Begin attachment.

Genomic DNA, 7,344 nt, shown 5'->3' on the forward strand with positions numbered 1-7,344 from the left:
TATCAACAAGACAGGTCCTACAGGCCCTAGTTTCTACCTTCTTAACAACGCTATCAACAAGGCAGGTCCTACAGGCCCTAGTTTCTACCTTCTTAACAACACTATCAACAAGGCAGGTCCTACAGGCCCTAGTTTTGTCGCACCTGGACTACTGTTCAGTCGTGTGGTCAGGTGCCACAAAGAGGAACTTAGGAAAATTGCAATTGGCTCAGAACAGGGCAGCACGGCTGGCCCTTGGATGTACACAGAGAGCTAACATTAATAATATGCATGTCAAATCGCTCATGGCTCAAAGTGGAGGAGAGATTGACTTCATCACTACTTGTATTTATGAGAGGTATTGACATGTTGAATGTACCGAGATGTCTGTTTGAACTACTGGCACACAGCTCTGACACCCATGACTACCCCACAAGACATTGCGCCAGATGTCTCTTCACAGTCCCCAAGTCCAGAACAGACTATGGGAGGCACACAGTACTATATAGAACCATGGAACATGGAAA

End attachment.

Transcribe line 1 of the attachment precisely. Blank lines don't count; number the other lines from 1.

Genomic DNA, 7,344 nt, shown 5'->3' on the forward strand with positions numbered 1-7,344 from the left: